Honey B, AKA Mary B. Morrison, follows the lives of three married men. Three married men that feel because they did not explicitly say it in their vows, there is nothing wrong with them sleeping around with other people. Herschel only said I do to gain financial wealth from his wife. Lexington is a monetary father that believes he can do no wrong. If anything is to go wrong with the relationship, it is his wife's fault. Brian feels that he is in the clear because he is careful about not sleeping with the same woman twice. One night stand doesn't constitute cheating in his mind. These "single husbands" only care about their egos being stroked and that nothing matters as long as they return home to their wives.
I initially gave this book three stars, but now I want to change it to 3.5. Honey B started this book off with the question, "Is there a loophole in wedding vows?" Going with the standard vows, the list that trips most people up is the; "in sickness and health, for richer or poorer, and joy as well as sorrow." A lot of people say it because it sounds nice, but when those times come, there comes a lot of arguments and struggles. More people started to write their vows to avoid these promises. As I read this book, it led me to believe why a lot of people feel like marriage is just words on paper.
I changed my rating of this novel because her questions about the vows did get me to think about marriage as a whole. What are the right questions to ask before taking that leap? These men cared nothing about their kids or their wives. Everything was about their self-image and their feelings. Lexington's wife gave up on herself and their marriage because of him. He never talked to her about her dreams and the things she wanted but dared to get mad that she didn't want to have sex with him at the drop of a dime. Herschel only cared that his wife remained successful so that he could reap the benefits and use that for gifts on his sneaky link. Brian's marriage was the most strange to me of all. He and his wife planned these nights to give themselves to each other intimately and fully. They believed it kept them close without having it all be about sex. One night Brian is the focus and the other night his wife is. Even with all of that, HE STILL CHEATED!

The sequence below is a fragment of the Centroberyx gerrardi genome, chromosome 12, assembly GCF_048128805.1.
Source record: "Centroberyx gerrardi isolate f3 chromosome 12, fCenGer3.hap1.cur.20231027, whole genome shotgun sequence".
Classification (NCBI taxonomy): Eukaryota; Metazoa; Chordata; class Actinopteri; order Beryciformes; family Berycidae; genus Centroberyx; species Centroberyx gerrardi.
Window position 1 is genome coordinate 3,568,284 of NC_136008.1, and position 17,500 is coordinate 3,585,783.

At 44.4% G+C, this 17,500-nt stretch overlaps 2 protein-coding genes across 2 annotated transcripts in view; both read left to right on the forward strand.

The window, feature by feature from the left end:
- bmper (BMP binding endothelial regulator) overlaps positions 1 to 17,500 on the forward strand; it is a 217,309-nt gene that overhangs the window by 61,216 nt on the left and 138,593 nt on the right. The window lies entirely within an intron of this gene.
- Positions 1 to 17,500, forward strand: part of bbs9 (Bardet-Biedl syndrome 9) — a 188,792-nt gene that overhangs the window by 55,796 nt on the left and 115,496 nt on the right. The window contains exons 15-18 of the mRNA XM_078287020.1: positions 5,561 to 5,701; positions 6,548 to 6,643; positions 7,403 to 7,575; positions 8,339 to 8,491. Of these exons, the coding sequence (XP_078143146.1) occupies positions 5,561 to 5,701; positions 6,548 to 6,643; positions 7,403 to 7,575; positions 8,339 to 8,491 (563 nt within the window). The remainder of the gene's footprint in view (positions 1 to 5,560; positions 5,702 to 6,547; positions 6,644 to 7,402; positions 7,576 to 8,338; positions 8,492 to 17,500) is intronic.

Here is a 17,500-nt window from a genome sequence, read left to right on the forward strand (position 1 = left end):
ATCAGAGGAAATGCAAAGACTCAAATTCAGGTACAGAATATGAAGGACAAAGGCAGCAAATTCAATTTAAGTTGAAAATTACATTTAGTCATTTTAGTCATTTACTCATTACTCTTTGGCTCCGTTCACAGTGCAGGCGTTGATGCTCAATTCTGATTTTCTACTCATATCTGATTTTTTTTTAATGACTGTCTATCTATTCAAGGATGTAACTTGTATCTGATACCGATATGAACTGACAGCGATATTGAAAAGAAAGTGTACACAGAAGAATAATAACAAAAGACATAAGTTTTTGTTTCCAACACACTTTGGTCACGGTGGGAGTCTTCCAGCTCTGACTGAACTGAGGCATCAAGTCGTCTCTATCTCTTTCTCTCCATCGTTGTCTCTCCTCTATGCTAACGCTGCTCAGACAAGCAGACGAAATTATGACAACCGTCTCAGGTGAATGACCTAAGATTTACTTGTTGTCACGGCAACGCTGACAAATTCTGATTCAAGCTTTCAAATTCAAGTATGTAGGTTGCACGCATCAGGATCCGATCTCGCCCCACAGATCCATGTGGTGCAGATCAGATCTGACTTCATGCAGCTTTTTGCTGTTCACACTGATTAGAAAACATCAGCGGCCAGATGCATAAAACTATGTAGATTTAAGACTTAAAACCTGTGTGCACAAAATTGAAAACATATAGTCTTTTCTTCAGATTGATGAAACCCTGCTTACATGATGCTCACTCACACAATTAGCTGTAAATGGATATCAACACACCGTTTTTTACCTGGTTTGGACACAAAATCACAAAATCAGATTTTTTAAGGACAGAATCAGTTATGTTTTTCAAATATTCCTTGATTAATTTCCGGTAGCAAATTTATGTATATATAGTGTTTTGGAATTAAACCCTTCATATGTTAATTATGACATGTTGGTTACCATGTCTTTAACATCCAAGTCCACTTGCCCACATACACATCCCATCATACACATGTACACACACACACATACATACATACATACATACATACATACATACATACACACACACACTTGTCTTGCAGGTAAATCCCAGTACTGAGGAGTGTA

All in all, Single Husbands was filled with selfish, sex-crazed married men who justified their cheating through what they called a loophole in their vows. Everyone's time was wasted and no one could be trusted. The ending pissed me off because Brian didn't get what he deserved. I understand showing a different perspective for each situation or individual, but damn!
Would you change from the traditional vows or keep them?
What are the best things to discuss before marriage?